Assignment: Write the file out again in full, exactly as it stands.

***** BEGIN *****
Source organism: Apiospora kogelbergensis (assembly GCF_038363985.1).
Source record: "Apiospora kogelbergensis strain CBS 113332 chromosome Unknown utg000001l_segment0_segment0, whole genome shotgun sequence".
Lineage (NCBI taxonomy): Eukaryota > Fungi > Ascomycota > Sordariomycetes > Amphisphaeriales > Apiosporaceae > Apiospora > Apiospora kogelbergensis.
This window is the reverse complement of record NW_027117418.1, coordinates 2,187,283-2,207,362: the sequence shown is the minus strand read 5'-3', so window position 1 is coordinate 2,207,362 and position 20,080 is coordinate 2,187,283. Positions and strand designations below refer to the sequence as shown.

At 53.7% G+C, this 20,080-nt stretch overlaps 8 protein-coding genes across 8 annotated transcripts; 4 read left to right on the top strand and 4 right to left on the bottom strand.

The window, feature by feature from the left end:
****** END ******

Source organism: Apiospora kogelbergensis (assembly GCF_038363985.1).
Source record: "Apiospora kogelbergensis strain CBS 113332 chromosome Unknown utg000001l_segment0_segment0, whole genome shotgun sequence".
Lineage (NCBI taxonomy): Eukaryota > Fungi > Ascomycota > Sordariomycetes > Amphisphaeriales > Apiosporaceae > Apiospora > Apiospora kogelbergensis.
This window is the reverse complement of record NW_027117418.1, coordinates 2,187,283-2,207,362: the sequence shown is the minus strand read 5'-3', so window position 1 is coordinate 2,207,362 and position 20,080 is coordinate 2,187,283. Positions and strand designations below refer to the sequence as shown.

At 53.7% G+C, this 20,080-nt stretch overlaps 8 protein-coding genes across 8 annotated transcripts; 4 read left to right on the top strand and 4 right to left on the bottom strand.

The window, feature by feature from the left end: